Whether you’re opting for Ottoman-style indulgence or outdoor activity these are the best thermal baths in Budapest
For those heading to Budapest, we have but one piece of advice: take a bath! It’s not an insult, (worry not; we’re sure your hygiene is impeccable) but when you’re visiting the ‘City of Baths,’ it would be a crime to miss out on Budapest’s historic, refreshing, and invigorating pools. The best thermal baths in Budapest range from local haunts like Király Bath and Lukács Bath, all the way up to the colossal Széchenyi Bath. Budapest’s natural thermal springs have been exploited since Roman times, when a sprawling bathing complex was a major landmark (these days, its ruins and stories can be found at the Aquincum Museum). When the Turks later arrived on the scene in the 16th century, they additionally brought their hamam-style spas to the city. And today, a trip to the baths is as popular a pursuit among Budapest denizens as ever. Begin, then, with these six thermal baths in Budapest. Indoors or out, they’ll be sure to leave you relaxed and stress-free – not to mention squeaky-clean.
Looking for a bath with a side of history? The elegant Király Bath is the oldest in the city – with origins dating back to the 16th century, it’s a vestige of Ottoman rule and was built inside the city walls in case of siege or attack. Though it was damaged in WWII, the thermal bath was quickly restored, and today is quite the looker: the octagonal pool beneath a light-punctured dome is the perfect place for a dip.
Challenging Király’s title is Rudas Bath, another 16th century thermal bath with Turkish origins. But where Király is local, even petite in scale, Rudas is grand: refurbished just last year, its six thermal pools, swimming pool, and five wellness water holes draw all manner of soakers. If you’re visiting in winter, save time for the rooftop pool, as nothing complements a dip quite like swirling snowflakes.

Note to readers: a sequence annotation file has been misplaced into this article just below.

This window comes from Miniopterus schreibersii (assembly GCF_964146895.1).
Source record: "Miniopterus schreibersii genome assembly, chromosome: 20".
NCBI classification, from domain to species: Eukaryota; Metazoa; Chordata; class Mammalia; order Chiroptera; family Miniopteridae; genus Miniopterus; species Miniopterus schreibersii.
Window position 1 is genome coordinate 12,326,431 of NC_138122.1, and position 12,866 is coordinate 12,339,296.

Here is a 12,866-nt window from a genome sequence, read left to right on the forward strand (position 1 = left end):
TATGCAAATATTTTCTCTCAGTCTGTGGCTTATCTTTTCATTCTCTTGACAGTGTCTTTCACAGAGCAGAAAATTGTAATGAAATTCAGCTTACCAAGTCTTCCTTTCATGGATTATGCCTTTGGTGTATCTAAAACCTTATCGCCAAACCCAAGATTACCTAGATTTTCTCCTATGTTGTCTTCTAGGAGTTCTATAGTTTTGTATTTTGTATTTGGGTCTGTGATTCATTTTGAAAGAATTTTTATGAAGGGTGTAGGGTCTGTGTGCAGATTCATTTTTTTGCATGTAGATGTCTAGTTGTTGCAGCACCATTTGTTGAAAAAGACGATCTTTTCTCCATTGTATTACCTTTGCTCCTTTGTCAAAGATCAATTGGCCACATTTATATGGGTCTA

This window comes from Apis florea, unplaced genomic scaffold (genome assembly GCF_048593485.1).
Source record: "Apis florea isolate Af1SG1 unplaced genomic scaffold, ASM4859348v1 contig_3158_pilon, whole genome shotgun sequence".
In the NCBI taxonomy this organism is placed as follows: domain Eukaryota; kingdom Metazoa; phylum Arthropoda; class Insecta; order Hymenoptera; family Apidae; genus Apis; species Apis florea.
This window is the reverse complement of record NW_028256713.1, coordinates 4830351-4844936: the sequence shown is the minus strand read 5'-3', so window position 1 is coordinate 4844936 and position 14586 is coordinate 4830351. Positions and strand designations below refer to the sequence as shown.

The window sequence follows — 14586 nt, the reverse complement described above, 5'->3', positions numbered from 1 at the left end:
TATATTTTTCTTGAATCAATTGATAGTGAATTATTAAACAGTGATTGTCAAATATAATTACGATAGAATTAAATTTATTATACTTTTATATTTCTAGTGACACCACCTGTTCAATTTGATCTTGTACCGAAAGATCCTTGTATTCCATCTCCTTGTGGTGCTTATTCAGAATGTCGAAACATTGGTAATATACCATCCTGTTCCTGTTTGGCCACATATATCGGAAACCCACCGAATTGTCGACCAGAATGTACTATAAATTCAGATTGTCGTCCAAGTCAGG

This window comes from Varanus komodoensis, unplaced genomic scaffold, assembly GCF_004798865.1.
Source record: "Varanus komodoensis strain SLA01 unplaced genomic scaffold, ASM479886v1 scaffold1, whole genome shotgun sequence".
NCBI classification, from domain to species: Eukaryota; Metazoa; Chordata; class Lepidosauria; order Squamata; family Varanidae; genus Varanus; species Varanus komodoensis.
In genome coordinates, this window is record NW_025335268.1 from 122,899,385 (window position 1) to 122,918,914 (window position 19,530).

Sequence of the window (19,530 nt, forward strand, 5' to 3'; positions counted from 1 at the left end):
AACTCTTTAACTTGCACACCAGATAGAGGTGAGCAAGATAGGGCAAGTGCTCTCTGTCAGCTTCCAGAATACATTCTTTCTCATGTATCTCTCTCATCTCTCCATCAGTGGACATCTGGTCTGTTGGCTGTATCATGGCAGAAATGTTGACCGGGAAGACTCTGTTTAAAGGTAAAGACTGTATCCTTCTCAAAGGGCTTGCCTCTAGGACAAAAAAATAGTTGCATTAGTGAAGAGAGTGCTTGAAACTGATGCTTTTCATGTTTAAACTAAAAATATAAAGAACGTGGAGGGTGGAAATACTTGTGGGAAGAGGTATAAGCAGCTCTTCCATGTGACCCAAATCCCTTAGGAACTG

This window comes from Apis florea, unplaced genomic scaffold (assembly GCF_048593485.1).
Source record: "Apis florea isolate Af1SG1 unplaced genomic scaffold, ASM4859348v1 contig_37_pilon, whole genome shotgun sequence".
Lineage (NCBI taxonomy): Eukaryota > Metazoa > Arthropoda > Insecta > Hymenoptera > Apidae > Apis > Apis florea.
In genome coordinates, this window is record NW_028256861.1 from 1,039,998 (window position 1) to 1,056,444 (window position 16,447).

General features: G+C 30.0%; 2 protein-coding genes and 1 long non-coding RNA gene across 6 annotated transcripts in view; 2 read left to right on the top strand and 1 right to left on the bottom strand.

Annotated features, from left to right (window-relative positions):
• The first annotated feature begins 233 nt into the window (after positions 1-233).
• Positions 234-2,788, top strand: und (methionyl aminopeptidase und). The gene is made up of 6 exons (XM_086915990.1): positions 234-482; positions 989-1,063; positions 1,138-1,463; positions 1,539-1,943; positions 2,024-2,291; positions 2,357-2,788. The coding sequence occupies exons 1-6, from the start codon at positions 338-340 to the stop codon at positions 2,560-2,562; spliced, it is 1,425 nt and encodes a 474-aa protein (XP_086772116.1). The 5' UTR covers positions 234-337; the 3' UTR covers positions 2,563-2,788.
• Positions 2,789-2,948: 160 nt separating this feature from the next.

Half-bath, half water park, Széchenyi Bath isn’t just the biggest of the thermal baths in Budapest, but ranks among the largest in Europe. No wonder, considering there are a whopping 15 indoor pools and three sprawling outdoor pools to choose from. Plan to spend a day frolicking in the waters and getting rosy in the steam – and be prepared for some seriously wrinkly fingers and toes.
Not the type to be contented with a languid soak? Dagaly Bath enlivens the low-key bathing scene with a water cannon, wave pool, and a beach volleyball court that are more theme park than placid spa. For those after the supposed medicinal benefits of the water, though, a dunk in one of many mineral-rich tubs is also on the agenda, with a massage menu mixed in. Finish it off with a tubing session down the lazy river, naturally.
Lukács Bath clearly lies on some kind of thermal hot spot (quite literally): how else could we explain the fact that there have been spas on-site since the 12th century? Back then, the area hosted monastic baths; later, a spa hotel was established in the 19th century. Now, Lukács Bath is primarily a calming refuge for locals, though it’s been known to host some neon-lit bathing parties as well.
Also known as the Veli Bej Bath, the Császár Baths have ancient Ottoman origins – though the long-abandoned site was only recently reopened. Its recent relaunch means that, while the baths still have their classic Turkish domes in place, inside are plenty of features that can only be described as thoroughly modern: from an infrared sauna to leisure showers and sleek brass trim.